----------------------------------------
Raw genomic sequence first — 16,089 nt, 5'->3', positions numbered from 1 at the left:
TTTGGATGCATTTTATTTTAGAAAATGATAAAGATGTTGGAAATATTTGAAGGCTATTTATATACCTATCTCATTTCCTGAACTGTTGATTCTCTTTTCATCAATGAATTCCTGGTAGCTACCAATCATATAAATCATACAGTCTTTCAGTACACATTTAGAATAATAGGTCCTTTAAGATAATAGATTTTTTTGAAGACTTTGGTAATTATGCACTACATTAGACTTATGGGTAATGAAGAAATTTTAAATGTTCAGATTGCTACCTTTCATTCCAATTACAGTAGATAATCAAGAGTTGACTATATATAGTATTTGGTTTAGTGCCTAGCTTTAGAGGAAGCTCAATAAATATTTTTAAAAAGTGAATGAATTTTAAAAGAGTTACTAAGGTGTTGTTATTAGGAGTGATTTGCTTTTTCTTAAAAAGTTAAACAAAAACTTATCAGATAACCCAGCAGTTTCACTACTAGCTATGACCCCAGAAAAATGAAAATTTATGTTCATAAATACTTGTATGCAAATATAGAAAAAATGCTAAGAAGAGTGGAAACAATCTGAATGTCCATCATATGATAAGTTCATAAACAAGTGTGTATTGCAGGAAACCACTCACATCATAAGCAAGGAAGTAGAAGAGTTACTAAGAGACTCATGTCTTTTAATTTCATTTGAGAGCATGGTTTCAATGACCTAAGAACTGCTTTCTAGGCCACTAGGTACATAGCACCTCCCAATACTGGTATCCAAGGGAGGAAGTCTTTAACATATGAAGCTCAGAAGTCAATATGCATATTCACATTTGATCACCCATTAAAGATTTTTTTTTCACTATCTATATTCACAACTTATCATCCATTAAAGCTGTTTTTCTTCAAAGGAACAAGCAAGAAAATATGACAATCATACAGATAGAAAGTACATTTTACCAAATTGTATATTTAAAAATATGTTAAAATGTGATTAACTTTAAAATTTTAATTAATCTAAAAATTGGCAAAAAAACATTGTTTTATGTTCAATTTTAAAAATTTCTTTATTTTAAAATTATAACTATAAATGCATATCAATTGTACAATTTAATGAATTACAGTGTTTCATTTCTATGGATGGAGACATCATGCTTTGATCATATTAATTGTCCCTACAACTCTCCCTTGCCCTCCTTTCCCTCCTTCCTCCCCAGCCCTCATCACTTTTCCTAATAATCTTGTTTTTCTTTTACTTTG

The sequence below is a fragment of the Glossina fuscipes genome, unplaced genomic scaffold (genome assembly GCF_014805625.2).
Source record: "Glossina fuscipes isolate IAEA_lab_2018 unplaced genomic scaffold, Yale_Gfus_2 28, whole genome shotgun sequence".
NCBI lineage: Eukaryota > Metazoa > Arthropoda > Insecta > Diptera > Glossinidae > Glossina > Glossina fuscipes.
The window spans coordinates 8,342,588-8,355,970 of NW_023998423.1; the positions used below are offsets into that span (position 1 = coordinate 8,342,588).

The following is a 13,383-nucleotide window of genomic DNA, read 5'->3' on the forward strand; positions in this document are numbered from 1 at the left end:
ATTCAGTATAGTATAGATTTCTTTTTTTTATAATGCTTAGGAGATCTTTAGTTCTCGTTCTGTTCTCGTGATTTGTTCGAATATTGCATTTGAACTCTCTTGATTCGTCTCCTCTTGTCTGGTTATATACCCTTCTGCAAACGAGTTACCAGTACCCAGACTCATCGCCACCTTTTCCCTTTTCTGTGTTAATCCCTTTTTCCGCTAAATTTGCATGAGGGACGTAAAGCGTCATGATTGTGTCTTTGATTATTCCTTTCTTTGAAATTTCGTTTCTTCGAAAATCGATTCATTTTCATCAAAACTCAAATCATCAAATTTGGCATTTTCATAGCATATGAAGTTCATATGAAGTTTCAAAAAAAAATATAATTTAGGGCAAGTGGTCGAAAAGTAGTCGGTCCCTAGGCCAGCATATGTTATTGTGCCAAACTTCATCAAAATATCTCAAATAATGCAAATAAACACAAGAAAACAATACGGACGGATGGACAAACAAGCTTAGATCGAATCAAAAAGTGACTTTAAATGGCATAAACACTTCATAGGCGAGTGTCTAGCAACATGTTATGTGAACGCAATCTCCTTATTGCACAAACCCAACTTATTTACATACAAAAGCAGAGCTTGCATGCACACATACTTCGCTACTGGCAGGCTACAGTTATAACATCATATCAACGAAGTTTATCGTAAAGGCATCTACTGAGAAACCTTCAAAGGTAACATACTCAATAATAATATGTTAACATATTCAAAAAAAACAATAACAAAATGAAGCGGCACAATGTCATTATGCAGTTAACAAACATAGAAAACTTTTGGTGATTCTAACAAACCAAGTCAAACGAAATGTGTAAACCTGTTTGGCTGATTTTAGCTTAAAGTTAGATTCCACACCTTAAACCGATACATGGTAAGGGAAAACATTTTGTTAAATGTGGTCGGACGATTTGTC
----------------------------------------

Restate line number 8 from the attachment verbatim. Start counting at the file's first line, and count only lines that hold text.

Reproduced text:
ATTCAGTATAGTATAGATTTCTTTTTTTTATAATGCTTAGGAGATCTTTAGTTCTCGTTCTGTTCTCGTGATTTGTTCGAATATTGCATTTGAACTCTCTTGATTCGTCTCCTCTTGTCTGGTTATATACCCTTCTGCAAACGAGTTACCAGTACCCAGACTCATCGCCACCTTTTCCCTTTTCTGTGTTAATCCCTTTTTCCGCTAAATTTGCATGAGGGACGTAAAGCGTCATGATTGTGTCTTTGATTATTCCTTTCTTTGAAATTTCGTTTCTTCGAAAATCGATTCATTTTCATCAAAACTCAAATCATCAAATTTGGCATTTTCATAGCATATGAAGTTCATATGAAGTTTCAAAAAAAAATATAATTTAGGGCAAGTGGTCGAAAAGTAGTCGGTCCCTAGGCCAGCATATGTTATTGTGCCAAACTTCATCAAAATATCTCAAATAATGCAAATAAACACAAGAAAACAATACGGACGGATGGACAAACAAGCTTAGATCGAATCAAAAAGTGACTTTAAATGGCATAAACACTTCATAGGCGAGTGTCTAGCAACATGTTATGTGAACGCAATCTCCTTATTGCACAAACCCAACTTATTTACATACAAAAGCAGAGCTTGCATGCACACATACTTCGCTACTGGCAGGCTACAGTTATAACATCATATCAACGAAGTTTATCGTAAAGGCATCTACTGAGAAACCTTCAAAGGTAACATACTCAATAATAATATGTTAACATATTCAAAAAAAACAATAACAAAATGAAGCGGCACAATGTCATTATGCAGTTAACAAACATAGAAAACTTTTGGTGATTCTAACAAACCAAGTCAAACGAAATGTGTAAACCTGTTTGGCTGATTTTAGCTTAAAGTTAGATTCCACACCTTAAACCGATACATGGTAAGGGAAAACATTTTGTTAAATGTGGTCGGACGATTTGTC